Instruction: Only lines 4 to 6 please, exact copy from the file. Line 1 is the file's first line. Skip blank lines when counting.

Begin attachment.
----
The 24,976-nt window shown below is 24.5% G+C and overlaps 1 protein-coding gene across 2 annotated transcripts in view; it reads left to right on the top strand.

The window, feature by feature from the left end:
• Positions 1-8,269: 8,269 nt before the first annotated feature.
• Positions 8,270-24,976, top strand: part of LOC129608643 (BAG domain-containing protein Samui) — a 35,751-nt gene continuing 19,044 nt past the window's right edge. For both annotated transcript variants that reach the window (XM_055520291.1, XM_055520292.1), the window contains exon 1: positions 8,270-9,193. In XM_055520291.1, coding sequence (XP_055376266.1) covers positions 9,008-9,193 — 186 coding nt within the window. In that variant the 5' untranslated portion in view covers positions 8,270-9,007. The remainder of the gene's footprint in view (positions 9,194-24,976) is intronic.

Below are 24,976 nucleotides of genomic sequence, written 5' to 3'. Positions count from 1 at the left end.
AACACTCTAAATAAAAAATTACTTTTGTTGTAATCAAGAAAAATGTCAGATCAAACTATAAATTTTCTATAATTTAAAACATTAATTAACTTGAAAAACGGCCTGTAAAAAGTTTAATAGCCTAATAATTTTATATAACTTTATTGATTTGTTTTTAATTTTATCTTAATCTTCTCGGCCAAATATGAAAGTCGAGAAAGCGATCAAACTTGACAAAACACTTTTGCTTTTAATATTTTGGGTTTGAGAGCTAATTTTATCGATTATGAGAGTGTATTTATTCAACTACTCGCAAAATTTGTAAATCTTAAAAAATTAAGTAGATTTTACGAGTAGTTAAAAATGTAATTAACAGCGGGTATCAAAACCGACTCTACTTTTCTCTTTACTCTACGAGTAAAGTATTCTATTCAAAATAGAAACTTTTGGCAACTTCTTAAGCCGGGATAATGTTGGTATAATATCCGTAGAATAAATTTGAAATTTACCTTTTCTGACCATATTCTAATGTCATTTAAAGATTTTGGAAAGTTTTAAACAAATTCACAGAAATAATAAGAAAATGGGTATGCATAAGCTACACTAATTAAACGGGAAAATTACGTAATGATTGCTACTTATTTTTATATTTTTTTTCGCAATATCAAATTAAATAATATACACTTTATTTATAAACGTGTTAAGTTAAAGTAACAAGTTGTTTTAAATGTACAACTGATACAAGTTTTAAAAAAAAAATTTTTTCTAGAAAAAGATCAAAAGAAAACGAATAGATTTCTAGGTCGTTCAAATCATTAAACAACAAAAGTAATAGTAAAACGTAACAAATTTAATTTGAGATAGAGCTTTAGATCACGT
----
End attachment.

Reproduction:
• Positions 8,270-24,976, top strand: part of LOC129608643 (BAG domain-containing protein Samui) — a 35,751-nt gene continuing 19,044 nt past the window's right edge. For both annotated transcript variants that reach the window (XM_055520291.1, XM_055520292.1), the window contains exon 1: positions 8,270-9,193. In XM_055520291.1, coding sequence (XP_055376266.1) covers positions 9,008-9,193 — 186 coding nt within the window. In that variant the 5' untranslated portion in view covers positions 8,270-9,007. The remainder of the gene's footprint in view (positions 9,194-24,976) is intronic.

Below are 24,976 nucleotides of genomic sequence, written 5' to 3'. Positions count from 1 at the left end.
AACACTCTAAATAAAAAATTACTTTTGTTGTAATCAAGAAAAATGTCAGATCAAACTATAAATTTTCTATAATTTAAAACATTAATTAACTTGAAAAACGGCCTGTAAAAAGTTTAATAGCCTAATAATTTTATATAACTTTATTGATTTGTTTTTAATTTTATCTTAATCTTCTCGGCCAAATATGAAAGTCGAGAAAGCGATCAAACTTGACAAAACACTTTTGCTTTTAATATTTTGGGTTTGAGAGCTAATTTTATCGATTATGAGAGTGTATTTATTCAACTACTCGCAAAATTTGTAAATCTTAAAAAATTAAGTAGATTTTACGAGTAGTTAAAAATGTAATTAACAGCGGGTATCAAAACCGACTCTACTTTTCTCTTTACTCTACGAGTAAAGTATTCTATTCAAAATAGAAACTTTTGGCAACTTCTTAAGCCGGGATAATGTTGGTATAATATCCGTAGAATAAATTTGAAATTTACCTTTTCTGACCATATTCTAATGTCATTTAAAGATTTTGGAAAGTTTTAAACAAATTCACAGAAATAATAAGAAAATGGGTATGCATAAGCTACACTAATTAAACGGGAAAATTACGTAATGATTGCTACTTATTTTTATATTTTTTTTCGCAATATCAAATTAAATAATATACACTTTATTTATAAACGTGTTAAGTTAAAGTAACAAGTTGTTTTAAATGTACAACTGATACAAGTTTTAAAAAAAAAATTTTTTCTAGAAAAAGATCAAAAGAAAACGAATAGATTTCTAGGTCGTTCAAATCATTAAACAACAAAAGTAATAGTAAAACGTAACAAATTTAATTTGAGATAGAGCTTTAGATCACGT